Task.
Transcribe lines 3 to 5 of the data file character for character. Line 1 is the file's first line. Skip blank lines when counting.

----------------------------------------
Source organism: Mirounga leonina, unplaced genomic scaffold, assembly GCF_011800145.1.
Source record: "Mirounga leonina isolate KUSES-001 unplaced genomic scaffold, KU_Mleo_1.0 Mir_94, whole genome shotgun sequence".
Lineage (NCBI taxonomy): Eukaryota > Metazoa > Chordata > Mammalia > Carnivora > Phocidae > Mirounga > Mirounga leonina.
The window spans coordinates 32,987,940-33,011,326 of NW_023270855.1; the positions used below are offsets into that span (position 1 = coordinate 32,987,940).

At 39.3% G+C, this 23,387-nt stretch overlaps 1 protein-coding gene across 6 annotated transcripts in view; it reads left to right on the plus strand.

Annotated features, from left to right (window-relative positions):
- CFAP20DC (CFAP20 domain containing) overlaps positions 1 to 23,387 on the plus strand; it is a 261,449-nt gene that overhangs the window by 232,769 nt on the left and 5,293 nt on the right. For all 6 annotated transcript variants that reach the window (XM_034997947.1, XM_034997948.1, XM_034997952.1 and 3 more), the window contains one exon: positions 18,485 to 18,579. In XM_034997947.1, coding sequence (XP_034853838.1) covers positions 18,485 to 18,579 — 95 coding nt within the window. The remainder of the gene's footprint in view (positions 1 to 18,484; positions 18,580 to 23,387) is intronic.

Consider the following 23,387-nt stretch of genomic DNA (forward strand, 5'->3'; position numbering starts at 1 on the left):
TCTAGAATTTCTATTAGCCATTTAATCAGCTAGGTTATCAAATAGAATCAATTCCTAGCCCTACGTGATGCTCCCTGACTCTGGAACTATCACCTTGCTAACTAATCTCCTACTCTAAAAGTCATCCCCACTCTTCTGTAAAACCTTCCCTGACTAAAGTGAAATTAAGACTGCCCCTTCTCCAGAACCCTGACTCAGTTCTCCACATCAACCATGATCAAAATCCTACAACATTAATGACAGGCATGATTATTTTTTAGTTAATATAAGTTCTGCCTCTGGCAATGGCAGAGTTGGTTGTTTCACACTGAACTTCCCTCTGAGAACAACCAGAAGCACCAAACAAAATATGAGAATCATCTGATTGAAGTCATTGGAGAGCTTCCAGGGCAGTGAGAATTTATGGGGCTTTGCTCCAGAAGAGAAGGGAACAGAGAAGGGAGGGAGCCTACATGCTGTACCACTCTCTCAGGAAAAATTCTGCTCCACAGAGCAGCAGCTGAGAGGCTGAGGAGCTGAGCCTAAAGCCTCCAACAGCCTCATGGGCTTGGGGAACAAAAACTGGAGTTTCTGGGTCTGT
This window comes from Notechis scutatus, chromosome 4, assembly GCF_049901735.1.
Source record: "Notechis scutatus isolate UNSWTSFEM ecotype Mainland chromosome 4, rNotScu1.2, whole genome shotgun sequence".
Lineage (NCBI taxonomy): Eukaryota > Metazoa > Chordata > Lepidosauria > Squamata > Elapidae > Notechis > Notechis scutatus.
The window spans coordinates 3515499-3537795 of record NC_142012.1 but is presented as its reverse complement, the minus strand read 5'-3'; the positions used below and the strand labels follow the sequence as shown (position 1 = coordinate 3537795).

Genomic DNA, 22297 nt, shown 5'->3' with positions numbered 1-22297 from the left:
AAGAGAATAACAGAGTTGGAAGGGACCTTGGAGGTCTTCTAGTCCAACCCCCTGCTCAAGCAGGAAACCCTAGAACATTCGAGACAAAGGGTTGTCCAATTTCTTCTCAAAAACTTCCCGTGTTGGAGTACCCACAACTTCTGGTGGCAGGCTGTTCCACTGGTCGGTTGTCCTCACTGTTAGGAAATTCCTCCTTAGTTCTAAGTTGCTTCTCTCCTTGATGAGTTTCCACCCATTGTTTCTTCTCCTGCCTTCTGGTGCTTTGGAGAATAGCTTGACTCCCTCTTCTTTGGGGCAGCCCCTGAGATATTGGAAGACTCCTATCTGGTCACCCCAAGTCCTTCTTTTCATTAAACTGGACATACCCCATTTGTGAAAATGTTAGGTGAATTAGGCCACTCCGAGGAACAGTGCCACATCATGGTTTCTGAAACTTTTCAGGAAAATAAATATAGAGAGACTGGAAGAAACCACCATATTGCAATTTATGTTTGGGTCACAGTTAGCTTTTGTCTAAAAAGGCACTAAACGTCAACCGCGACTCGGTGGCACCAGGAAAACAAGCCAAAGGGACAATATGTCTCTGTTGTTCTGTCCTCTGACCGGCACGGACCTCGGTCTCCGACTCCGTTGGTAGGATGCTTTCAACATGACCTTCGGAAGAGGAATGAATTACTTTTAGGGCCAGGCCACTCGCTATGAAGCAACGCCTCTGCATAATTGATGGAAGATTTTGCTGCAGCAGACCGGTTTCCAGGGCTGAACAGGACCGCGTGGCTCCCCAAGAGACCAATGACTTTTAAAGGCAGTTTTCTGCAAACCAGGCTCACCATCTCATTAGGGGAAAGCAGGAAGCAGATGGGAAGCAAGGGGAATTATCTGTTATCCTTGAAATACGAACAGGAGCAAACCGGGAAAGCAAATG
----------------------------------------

Lineage (NCBI taxonomy): Eukaryota > Metazoa > Chordata > Mammalia > Carnivora > Phocidae > Mirounga > Mirounga leonina.
The window spans coordinates 32,987,940-33,011,326 of NW_023270855.1; the positions used below are offsets into that span (position 1 = coordinate 32,987,940).

At 39.3% G+C, this 23,387-nt stretch overlaps 1 protein-coding gene across 6 annotated transcripts in view; it reads left to right on the plus strand.